June 18: The South Korean Army Multiple Launch Rocket System fires during a military drill against a possible attack from North Korea.
June 15: Tens of thousands of North Koreans gather at a rally at Kim Il Sung Square in Pyongyang, North Korea.
June 10: South Korean soldiers use binoculars to look at the North side from Imjingak, north of Seoul, South Korea.
June 9: South Korea heavy armored vehicles assemble during a military drill against a possible attack from North Korea in Paju.
Released June 8: North Korean leader Kim Jong Il gestures as he visits the Kosan Fruit Farm.
An undated photo released in January 2009 shows a missile firing drill at an undisclosed location in North Korea.
May 30: South Korean marines man at their positions at the South Korea's western Yeonpyong Island, near the disputed sea border with North Korea.
May 29: South Korean Navy sailors on speed boats aim their machine guns at Yeonpyong Island, west of mainland South Korea.
A U.S. Navy destroyer is tailing a North Korean ship suspected of carrying illicit weapons toward Myanmar in what could be the first test of new U.N. sanctions against the North over its recent nuclear test, a leading TV network said.
The South Korean news network YTN, citing an unidentified intelligence source in the South, said the U.S. suspects the cargo ship Kang Nam is carrying missiles and related parts. Myanmar's military government, which faces an arms embargo from the United States and the European Union, has reportedly bought weapons from North Korea.
YTN said Sunday that the U.S. has deployed a destroyer and is using satellites to track the ship, which was expected to travel to Myanmar via Singapore.
South Korea's Defense Ministry, Unification Ministry and National Intelligence Service said they could not confirm the report. Calls to the U.S. military command in Seoul were not answered late Sunday.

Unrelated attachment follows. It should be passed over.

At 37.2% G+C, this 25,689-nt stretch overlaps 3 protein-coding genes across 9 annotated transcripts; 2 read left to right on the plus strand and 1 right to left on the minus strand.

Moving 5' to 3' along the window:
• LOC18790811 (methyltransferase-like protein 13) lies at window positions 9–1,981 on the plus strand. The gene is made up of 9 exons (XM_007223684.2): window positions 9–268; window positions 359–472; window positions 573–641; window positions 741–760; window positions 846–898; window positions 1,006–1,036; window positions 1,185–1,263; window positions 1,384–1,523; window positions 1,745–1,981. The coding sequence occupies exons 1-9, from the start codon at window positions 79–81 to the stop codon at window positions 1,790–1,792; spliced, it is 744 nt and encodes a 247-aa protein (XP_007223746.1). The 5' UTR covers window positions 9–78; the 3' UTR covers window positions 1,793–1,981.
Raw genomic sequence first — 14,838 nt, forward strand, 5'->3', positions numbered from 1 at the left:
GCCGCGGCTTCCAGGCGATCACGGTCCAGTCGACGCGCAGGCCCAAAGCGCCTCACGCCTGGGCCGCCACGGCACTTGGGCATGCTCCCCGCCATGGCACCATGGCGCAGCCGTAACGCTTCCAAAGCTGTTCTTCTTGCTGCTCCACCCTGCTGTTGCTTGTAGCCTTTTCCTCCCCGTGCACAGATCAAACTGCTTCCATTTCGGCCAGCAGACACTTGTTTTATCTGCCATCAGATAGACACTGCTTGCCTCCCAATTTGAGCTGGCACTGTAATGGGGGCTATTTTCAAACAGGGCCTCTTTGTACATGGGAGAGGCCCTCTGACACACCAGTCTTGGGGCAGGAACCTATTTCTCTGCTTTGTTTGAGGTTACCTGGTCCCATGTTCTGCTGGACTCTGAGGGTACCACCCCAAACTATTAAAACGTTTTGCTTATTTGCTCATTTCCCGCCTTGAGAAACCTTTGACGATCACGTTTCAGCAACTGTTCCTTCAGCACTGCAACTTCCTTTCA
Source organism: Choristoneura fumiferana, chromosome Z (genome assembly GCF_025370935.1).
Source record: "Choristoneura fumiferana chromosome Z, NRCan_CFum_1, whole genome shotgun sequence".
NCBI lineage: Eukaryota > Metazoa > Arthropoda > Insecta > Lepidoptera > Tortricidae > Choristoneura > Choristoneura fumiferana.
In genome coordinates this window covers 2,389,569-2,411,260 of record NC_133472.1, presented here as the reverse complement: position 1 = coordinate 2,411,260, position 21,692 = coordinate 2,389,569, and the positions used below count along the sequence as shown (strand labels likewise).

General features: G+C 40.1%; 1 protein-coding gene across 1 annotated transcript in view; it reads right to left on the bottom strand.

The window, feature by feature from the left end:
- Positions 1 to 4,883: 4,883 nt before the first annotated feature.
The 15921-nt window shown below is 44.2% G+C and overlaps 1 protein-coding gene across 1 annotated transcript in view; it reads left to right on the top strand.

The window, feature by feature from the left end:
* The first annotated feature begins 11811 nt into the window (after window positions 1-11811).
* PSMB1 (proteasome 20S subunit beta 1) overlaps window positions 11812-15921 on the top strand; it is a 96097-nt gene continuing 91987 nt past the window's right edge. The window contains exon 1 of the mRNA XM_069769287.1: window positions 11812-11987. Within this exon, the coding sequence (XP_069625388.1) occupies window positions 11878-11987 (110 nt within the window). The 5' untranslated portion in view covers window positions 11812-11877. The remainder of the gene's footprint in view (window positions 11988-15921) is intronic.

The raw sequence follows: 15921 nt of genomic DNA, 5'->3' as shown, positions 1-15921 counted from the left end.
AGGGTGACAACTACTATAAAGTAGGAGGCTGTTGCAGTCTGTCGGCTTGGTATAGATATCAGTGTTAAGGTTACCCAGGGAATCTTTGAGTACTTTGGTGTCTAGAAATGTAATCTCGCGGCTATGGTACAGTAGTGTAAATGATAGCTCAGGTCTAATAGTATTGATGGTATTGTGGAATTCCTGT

The ship is reportedly the first North Korean vessel to be tracked under the new U.N. sanctions.
Two U.S. officials said Thursday that the U.S. military had begun tracking the ship, which left a North Korean port Wednesday and was traveling off the coast of China.
One of the officials said it was uncertain what the Kang Nam was carrying, but that it had been involved in weapons proliferation before. Both spoke on condition of anonymity to discuss intelligence.
Tensions on the Korean peninsula have spiked since North Korea defiantly conducted its second nuclear explosion on May 25. It later declared it would expand its atomic bomb program and threatened war to protest the U.N. sanctions imposed in response to its nuclear test.
The sanctions toughen an earlier arms embargo against North Korea and authorize ship searches in an attempt to thwart its nuclear and ballistic missile programs.
The Security Council resolution calls on all 192 U.N. member states to inspect vessels on the high seas "if they have information that provides reasonable grounds to believe that the cargo" contains banned weapons or material to make them, and if approval is given by the country whose flag the ship sails under.
If the country refuses to give approval, it must direct the vessel "to an appropriate and convenient port for the required inspection by the local authorities."
A senior U.S. military official told The Associated Press on Friday that a Navy ship, the USS John S. McCain, is relatively close to the North Korean vessel but had no orders to intercept it under the Security Council resolution and had not requested that authority. The official spoke on condition of anonymity because of the sensitive issue of ship movements.
The Navy ship, a guided missile destroyer, is named after the grandfather and father of former U.S. presidential candidate Sen. John McCain. Both were admirals.
McCain said Sunday that the U.S. should board the Kang Nam even without North Korean permission if hard evidence shows it is carrying missiles or other cargo in violation of U.N. resolutions.
"I think we should board it. It's going to contribute to the proliferation of weapons of mass destruction to rogue nations that pose a direct threat to the United States," he said on CBS' "Face the Nation."
President Barack Obama said the U.N. sanctions would be aggressively enforced after talks Tuesday with South Korean President Lee Myung-bak in Washington. Obama also reaffirmed the U.S. security commitment to South Korea, including nuclear protection.
In its first response to the summit, North Korea's government-run weekly Tongil Sinbo said Obama's comments revealed a U.S. plot to invade the North with nuclear weapons.
"It's not a coincidence at all for the U.S. to have brought numerous nuclear weapons into South Korea and other adjacent sites, staging various massive war drills opposing North Korea every day and watching for a chance for an invasion," it said in a commentary published Saturday.
North Korea says its nuclear program is a deterrent against the U.S., which it routinely accuses of plotting to topple its communist regime. The U.S., which has 28,500 troops in South Korea, has repeatedly said it has no such intention and has no nuclear weapons there.